Found via Concurring Opinions.
The Associated Press has an interesting story on the perils of using Facebook, MySpace, and other social networking sites. The Times UK ran a similar story earlier this year. I previously blogged about problems with those sites’ designs and their data collection and distribution practices. Now, the Associated Press is reporting on use of social networking sites in criminal trials.
Online hangouts like Facebook and MySpace have offered crime-solving help to detectives and become a resource for employers vetting job applicants. Now the sites are proving fruitful for prosecutors, who have used damaging Internet photos of defendants to cast doubt on their character during sentencing hearings and argue for harsher punishment.
“Social networking sites are just another way that people say things or do things that come back and haunt them,” said Phil Malone, director of the cyberlaw clinic at Harvard Law School’s Berkman Center for Internet & Society. “The things that people say online or leave online are pretty permanent.”
The pictures, when shown at sentencing, not only embarrass defendants but can make it harder for them to convince a judge that they’re remorseful or that their drunken behavior was an aberration. (Of course, the sites are also valuable for defense lawyers looking to dig up dirt to undercut the credibility of a star prosecution witness.)
The social networking pages of celebrities and politicians’ children are often mined for embarrassing photos or statements. The Wonkette blog posted photos from the Facebook page of Bob Corker’s daughter. The blog ran an image of Julia Corker in her underwear and also one of her kissing another girl under the headline “More Facebook Fun: Bob Corker’s Daughter Experiments With Mary Cheneyism.” And then there are the pages of non-famous individuals.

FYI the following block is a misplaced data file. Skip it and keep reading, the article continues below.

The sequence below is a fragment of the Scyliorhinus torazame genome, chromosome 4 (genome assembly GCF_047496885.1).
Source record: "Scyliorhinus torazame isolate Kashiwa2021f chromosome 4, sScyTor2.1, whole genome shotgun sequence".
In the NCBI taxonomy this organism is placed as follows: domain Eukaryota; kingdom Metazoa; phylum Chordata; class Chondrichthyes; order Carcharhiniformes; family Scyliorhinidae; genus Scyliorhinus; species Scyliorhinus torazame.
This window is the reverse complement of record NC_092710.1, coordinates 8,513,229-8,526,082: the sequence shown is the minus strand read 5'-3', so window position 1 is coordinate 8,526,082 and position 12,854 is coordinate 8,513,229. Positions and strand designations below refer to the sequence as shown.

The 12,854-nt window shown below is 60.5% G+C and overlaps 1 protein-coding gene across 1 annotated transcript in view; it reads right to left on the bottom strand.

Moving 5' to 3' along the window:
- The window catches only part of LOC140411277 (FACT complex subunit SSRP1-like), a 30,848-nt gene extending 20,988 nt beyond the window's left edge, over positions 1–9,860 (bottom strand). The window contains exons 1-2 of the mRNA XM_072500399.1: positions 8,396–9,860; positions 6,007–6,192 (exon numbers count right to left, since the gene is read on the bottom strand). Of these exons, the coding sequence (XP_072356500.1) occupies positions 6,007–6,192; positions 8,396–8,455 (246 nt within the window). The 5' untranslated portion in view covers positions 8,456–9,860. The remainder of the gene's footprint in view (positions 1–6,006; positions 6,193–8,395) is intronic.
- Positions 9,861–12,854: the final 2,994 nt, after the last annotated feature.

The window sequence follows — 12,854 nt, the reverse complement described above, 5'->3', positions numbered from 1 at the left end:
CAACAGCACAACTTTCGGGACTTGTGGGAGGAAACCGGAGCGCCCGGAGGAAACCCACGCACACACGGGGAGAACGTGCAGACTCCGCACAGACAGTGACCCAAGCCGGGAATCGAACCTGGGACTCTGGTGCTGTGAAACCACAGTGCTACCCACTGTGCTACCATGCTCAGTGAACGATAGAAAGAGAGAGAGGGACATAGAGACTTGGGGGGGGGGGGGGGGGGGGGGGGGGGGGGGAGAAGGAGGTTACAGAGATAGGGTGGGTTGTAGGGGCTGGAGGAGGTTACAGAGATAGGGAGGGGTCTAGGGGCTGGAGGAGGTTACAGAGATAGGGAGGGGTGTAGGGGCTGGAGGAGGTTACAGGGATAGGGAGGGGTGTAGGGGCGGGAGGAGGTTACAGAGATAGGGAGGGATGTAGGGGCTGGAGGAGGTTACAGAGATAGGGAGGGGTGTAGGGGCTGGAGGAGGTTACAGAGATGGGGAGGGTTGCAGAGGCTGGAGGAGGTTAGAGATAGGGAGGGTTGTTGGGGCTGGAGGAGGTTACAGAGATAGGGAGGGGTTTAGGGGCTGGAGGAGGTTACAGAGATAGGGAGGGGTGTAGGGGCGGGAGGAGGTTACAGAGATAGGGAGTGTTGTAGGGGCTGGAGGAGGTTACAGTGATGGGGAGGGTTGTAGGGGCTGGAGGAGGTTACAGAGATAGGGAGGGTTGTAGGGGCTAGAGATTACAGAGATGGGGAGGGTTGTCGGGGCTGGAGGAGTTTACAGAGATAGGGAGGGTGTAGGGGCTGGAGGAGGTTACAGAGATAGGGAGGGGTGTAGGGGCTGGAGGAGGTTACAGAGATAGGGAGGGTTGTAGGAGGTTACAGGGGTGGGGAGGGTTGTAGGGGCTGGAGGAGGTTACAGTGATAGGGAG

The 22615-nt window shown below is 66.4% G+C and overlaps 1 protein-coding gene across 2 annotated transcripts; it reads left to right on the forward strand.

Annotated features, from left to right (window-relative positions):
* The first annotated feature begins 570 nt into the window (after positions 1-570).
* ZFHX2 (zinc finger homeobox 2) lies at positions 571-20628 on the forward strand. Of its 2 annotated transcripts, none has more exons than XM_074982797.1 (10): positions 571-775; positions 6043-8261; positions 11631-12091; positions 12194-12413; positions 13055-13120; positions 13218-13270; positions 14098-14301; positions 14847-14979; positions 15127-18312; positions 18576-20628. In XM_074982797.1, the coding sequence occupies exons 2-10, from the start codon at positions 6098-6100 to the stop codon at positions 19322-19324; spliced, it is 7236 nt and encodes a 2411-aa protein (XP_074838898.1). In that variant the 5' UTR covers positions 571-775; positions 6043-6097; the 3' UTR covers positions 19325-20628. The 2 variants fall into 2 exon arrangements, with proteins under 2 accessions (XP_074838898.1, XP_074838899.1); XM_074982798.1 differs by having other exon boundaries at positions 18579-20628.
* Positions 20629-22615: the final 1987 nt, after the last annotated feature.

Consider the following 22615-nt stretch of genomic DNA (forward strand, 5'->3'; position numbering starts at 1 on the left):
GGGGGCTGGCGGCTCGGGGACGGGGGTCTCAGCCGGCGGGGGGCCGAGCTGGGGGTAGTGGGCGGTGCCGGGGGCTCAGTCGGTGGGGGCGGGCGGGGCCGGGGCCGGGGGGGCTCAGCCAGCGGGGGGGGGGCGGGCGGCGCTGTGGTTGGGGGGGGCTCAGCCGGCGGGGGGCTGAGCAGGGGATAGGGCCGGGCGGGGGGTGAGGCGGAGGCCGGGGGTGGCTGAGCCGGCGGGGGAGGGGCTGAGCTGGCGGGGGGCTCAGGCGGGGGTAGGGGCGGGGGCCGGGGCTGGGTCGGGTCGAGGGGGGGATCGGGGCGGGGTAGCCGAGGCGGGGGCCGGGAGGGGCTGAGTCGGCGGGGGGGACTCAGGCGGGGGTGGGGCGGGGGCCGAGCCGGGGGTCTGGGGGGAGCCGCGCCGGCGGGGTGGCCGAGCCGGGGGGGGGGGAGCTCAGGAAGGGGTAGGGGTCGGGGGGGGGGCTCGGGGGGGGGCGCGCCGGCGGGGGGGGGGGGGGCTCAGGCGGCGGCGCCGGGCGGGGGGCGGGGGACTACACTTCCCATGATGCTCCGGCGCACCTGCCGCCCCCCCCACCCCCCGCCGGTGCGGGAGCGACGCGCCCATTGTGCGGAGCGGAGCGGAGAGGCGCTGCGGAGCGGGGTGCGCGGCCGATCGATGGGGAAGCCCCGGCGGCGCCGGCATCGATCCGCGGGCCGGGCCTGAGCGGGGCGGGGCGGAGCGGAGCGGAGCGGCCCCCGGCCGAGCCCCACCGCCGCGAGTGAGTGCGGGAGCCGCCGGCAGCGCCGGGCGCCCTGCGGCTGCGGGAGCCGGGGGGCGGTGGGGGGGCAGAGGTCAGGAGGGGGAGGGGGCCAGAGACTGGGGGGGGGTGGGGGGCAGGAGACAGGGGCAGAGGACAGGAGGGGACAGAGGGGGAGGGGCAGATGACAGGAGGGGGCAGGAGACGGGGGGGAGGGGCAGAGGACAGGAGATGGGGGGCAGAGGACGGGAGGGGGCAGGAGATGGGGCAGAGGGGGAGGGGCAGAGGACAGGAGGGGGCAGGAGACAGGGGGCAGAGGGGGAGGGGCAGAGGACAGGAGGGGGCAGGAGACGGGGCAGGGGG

Social networking site users are quickly learning that the data they post online is public and usually permanent. Most people won’t have to worry about Facebook photos being used in a criminal trial, but everyone should think twice about whether to blog about drunken nights or sexual activities, post potentially embarrassing photos, or other compromising data. Consider if you would like your employer or grandmother to see the site; it’s likely that they will someday. Once data is published online, it’s difficult to control who sees it and how the data is used.